Friday, January 22, 2010

A poor man's conditional logging configuration

It is often desirable to keep the same logging configuration file during development and production environments. (I use logback as my logging framework.)

Ideally, one would check whether the application was running on the production environment and enable parts of the configuration file accordingly. Unfortunately, logback does not support conditional (if-then-else) configuration statements.

However, it supports default substitution for variables which can be used to solve a variety of problems. For example, I would like to have a file FileAppender which logs under the logs/ folder of my Tomcat server. Here is the relevant configuration snippet:
<appender name="FILE" class="ch.qos.logback.core.FileAppender">
As long as the catalina.home property is defined, the above works as expected. However, during development I use the jetty server which does not define the said property. I can still instruct logback to fallback to a reasonable value by specifying a default substitution value for ${catalina.home}. The current directory, symbolized by a dot, i.e. '.', is quite a reasonable default. The configuration snipped is thus modified as:
<appender name="FILE" class="ch.qos.logback.core.FileAppender">
This will have the log file of my application write to
./logs/myApp.log within my development environment. Easy as pie.

301 redirects with Wicket

Sometimes a web-page needs to redirect to a new address. A 301 redirect means that a page moved permanently, which in most cases is indistinguishable from a 302 "moved temporarily" redirect. Search engines however react differently to a 301 response than to a 302 response. If a page has moved permanently, sending a 301 will cause the search engine to update its index to the new page. For "important" pages, you would thus prefer sending 301 redirect from an old url to a new url.

Assuming the old url was a .jsp, here is a JSP snippet to send a 301 redirect:
String redirectURL = "http://.../";
response.setHeader( "Location", redirectURL);
response.setHeader( "Connection", "close" );

If you are using Wicket, you can instruct the wicket filter in your web.xml file to ignore the said url, otherwise wicket filter would try to serve the JSP page as a Wicket page, which would not work.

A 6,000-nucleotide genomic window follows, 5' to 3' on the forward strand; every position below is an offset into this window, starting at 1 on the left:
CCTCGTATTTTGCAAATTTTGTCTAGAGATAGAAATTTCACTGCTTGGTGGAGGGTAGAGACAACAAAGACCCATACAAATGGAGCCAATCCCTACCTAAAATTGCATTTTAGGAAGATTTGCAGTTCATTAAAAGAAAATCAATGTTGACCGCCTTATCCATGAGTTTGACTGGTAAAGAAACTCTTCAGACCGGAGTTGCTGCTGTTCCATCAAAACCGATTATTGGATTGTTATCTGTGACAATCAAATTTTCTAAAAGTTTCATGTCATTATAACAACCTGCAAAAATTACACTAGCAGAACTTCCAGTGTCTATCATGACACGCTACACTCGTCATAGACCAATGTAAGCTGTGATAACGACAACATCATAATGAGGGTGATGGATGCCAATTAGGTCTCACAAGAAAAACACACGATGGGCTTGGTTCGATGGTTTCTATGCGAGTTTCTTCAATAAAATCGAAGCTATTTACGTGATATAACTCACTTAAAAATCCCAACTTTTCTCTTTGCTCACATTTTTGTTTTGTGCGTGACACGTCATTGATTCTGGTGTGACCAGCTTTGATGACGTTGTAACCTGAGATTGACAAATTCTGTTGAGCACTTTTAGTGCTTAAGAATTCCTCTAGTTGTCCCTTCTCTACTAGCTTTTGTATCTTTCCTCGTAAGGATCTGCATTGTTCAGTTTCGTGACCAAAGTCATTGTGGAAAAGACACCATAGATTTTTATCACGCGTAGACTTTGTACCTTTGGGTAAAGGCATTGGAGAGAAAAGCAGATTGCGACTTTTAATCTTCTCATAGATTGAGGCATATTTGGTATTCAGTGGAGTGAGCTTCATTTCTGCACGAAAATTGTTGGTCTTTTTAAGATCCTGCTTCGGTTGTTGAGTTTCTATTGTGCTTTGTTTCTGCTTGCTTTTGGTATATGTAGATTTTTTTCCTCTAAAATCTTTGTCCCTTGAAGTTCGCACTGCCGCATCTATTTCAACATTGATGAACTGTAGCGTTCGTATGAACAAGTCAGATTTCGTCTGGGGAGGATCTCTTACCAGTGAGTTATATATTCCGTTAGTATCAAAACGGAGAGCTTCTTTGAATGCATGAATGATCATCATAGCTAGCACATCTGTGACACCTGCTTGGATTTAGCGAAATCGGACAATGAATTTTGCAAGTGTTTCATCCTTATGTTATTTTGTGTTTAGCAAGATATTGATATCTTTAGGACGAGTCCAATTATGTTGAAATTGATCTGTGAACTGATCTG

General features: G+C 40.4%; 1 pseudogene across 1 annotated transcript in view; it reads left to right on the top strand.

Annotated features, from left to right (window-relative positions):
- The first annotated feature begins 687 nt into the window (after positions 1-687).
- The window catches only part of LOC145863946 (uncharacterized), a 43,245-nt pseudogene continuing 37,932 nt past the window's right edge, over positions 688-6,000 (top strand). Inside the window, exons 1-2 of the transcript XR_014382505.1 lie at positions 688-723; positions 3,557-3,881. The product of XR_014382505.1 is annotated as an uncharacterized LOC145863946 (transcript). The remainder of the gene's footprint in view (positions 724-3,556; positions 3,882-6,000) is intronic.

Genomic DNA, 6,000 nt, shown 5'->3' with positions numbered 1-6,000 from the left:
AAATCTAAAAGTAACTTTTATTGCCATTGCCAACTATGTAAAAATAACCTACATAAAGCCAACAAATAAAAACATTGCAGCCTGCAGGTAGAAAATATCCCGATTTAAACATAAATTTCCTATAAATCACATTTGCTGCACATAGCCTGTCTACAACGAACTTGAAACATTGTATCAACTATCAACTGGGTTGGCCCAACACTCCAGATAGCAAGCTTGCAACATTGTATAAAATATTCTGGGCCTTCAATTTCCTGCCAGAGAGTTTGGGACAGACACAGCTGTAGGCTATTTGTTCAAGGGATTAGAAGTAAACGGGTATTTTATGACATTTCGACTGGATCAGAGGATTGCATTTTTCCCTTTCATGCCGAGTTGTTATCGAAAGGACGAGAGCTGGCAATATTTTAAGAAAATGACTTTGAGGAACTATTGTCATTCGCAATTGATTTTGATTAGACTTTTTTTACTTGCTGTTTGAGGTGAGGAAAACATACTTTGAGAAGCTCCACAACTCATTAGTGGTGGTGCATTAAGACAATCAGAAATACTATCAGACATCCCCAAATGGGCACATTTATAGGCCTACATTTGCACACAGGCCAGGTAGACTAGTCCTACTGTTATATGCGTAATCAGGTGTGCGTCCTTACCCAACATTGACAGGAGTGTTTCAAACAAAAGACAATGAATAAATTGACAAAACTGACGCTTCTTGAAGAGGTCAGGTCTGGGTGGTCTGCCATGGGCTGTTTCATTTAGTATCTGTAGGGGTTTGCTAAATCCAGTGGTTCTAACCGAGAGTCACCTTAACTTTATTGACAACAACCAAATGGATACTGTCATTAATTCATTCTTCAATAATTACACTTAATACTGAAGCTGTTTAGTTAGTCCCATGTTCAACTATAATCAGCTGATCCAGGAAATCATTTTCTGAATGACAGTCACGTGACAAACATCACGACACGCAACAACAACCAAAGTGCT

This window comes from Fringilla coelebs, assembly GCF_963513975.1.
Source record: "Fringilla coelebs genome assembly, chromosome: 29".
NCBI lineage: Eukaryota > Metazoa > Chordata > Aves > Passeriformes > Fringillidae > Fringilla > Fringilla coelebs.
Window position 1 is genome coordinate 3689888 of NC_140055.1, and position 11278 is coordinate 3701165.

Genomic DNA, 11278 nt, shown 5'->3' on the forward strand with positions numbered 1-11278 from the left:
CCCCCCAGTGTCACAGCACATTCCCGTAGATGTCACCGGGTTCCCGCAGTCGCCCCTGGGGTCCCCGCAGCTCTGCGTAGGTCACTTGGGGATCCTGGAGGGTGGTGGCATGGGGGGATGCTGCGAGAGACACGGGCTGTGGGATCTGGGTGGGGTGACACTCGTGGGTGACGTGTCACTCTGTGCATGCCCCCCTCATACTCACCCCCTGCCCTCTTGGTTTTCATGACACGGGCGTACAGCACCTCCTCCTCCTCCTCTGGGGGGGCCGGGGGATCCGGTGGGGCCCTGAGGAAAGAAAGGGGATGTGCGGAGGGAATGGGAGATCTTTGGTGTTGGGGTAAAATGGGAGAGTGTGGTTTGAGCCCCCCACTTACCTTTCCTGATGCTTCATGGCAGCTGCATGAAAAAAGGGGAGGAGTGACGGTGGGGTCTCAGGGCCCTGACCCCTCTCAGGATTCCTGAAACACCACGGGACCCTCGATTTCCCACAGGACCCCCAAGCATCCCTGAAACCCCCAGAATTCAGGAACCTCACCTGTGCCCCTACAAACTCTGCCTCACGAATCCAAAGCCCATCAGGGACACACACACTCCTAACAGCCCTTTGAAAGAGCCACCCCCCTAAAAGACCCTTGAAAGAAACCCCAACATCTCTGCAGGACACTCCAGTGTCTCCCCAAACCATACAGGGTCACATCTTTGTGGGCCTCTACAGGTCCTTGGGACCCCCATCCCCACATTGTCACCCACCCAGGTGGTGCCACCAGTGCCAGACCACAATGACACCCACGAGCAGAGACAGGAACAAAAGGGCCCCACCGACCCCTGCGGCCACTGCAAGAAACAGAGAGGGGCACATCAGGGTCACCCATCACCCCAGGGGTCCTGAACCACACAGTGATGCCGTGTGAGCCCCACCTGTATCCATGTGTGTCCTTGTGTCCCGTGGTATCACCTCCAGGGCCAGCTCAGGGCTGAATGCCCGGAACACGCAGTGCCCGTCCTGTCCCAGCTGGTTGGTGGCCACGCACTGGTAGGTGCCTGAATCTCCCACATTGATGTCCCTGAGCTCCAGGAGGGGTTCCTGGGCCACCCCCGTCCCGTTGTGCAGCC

<filter-name>a name</filter-name>
For an arbitrary (non-jspP) url, you might actually need to create a wicket page redirecting from the old url to the new one. Here is the relevant code:
public class MyRedirectingPage extends WebPage {
public MyRedirectingPage() {
final String newURL = "http://...";
RedirectRequestTarget target = new RedirectRequestTarget(redirectURL) {
public void respond(RequestCycle requestCycle) {
WebResponse response = (WebResponse) requestCycle.getResponse();
HttpServletResponse servletResponse = response.getHttpServletResponse();
servletResponse.setHeader("Location", newURL);
servletResponse.setHeader("Connection", "close");
Within your WebApplication class, you also need to mount to the old url.
  mountBookmarkablePage("path/to/old/url", MyRedirectingPage.class);

Wednesday, January 20, 2010

Marker based email notifications

Part of the SLF4J API, Markers allow developers to add meta-data to log statements. Not all errors are equal, with some errors being more unusual than others. If you wish to color log statement related to "unusual" errors you could write:
  Marker unusualMarker = MarkerFactory.getMarker("UNUSUAL");
Logger logger = LoggerFactory.getLogger("myPackage.myClass");
logger.error(unusualMarker, "An unusual error occurred.");

whereas a "regular" error might be logged as
  Logger logger = LoggerFactory.getLogger("myPackage.myClass");
logger.error("An error occurred.");

So what do markers give you? Well, for one, you can perform marker-based filtering. For example, turn off logging except for errors marked as UNUSUAL. At, we use markers to trigger outgoing emails for certain types of unusual errors.

Here is the configuration snippet:
<appender name="EMAIL" class="">
<layout class="ch.qos.logback.classic.html.HTMLLayout">
<throwableRenderer class="ch.qos.logback.classic.html.DefaultThrowableRenderer" />
<To>email address of @ the admin</To>
<evaluator class="ch.qos.logback.classic.boolex.OnMarkerEvaluator">

This way whenever an "unusual" error occurs, the admin is notified via email. The definition of unusual is highly dependent on the application, but the SLF4J and logback combo offers a flexible way of defining and processing "unusualness".